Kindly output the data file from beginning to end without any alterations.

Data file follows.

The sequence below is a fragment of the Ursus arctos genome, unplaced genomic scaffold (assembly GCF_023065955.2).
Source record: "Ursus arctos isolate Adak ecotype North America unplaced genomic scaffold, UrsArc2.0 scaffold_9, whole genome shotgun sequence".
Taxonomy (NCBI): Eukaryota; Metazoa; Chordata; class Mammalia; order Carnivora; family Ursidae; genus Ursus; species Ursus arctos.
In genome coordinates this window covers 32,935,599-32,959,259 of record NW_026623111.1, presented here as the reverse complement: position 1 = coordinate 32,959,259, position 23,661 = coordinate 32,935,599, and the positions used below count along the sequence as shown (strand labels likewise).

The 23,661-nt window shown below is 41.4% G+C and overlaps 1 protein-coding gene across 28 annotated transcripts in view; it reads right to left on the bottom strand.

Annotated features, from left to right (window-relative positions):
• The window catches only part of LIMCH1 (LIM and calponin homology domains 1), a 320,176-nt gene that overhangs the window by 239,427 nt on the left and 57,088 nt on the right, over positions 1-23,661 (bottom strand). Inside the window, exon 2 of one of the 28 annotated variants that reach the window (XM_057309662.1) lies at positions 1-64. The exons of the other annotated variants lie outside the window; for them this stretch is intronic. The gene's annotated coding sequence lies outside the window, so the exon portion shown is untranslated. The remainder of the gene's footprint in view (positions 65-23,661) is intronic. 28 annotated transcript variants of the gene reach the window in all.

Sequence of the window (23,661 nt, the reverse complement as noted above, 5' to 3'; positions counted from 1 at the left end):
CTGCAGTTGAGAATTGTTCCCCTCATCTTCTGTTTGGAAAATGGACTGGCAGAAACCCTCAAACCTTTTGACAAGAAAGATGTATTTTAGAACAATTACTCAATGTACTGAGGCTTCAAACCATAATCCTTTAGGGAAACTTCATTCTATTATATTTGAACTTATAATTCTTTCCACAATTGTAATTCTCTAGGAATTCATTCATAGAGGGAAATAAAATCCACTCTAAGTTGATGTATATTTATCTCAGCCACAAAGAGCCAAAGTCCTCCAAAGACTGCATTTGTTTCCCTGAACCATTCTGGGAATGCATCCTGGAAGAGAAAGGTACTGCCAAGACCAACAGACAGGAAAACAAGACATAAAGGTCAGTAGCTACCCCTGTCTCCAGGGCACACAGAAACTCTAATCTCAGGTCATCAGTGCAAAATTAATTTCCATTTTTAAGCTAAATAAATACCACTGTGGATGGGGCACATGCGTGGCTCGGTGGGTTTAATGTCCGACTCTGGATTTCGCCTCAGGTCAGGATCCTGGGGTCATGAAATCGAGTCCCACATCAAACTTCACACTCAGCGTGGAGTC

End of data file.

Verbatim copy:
The sequence below is a fragment of the Ursus arctos genome, unplaced genomic scaffold (assembly GCF_023065955.2).
Source record: "Ursus arctos isolate Adak ecotype North America unplaced genomic scaffold, UrsArc2.0 scaffold_9, whole genome shotgun sequence".
Taxonomy (NCBI): Eukaryota; Metazoa; Chordata; class Mammalia; order Carnivora; family Ursidae; genus Ursus; species Ursus arctos.
In genome coordinates this window covers 32,935,599-32,959,259 of record NW_026623111.1, presented here as the reverse complement: position 1 = coordinate 32,959,259, position 23,661 = coordinate 32,935,599, and the positions used below count along the sequence as shown (strand labels likewise).

The 23,661-nt window shown below is 41.4% G+C and overlaps 1 protein-coding gene across 28 annotated transcripts in view; it reads right to left on the bottom strand.

Annotated features, from left to right (window-relative positions):
• The window catches only part of LIMCH1 (LIM and calponin homology domains 1), a 320,176-nt gene that overhangs the window by 239,427 nt on the left and 57,088 nt on the right, over positions 1-23,661 (bottom strand). Inside the window, exon 2 of one of the 28 annotated variants that reach the window (XM_057309662.1) lies at positions 1-64. The exons of the other annotated variants lie outside the window; for them this stretch is intronic. The gene's annotated coding sequence lies outside the window, so the exon portion shown is untranslated. The remainder of the gene's footprint in view (positions 65-23,661) is intronic. 28 annotated transcript variants of the gene reach the window in all.

Sequence of the window (23,661 nt, the reverse complement as noted above, 5' to 3'; positions counted from 1 at the left end):
CTGCAGTTGAGAATTGTTCCCCTCATCTTCTGTTTGGAAAATGGACTGGCAGAAACCCTCAAACCTTTTGACAAGAAAGATGTATTTTAGAACAATTACTCAATGTACTGAGGCTTCAAACCATAATCCTTTAGGGAAACTTCATTCTATTATATTTGAACTTATAATTCTTTCCACAATTGTAATTCTCTAGGAATTCATTCATAGAGGGAAATAAAATCCACTCTAAGTTGATGTATATTTATCTCAGCCACAAAGAGCCAAAGTCCTCCAAAGACTGCATTTGTTTCCCTGAACCATTCTGGGAATGCATCCTGGAAGAGAAAGGTACTGCCAAGACCAACAGACAGGAAAACAAGACATAAAGGTCAGTAGCTACCCCTGTCTCCAGGGCACACAGAAACTCTAATCTCAGGTCATCAGTGCAAAATTAATTTCCATTTTTAAGCTAAATAAATACCACTGTGGATGGGGCACATGCGTGGCTCGGTGGGTTTAATGTCCGACTCTGGATTTCGCCTCAGGTCAGGATCCTGGGGTCATGAAATCGAGTCCCACATCAAACTTCACACTCAGCGTGGAGTC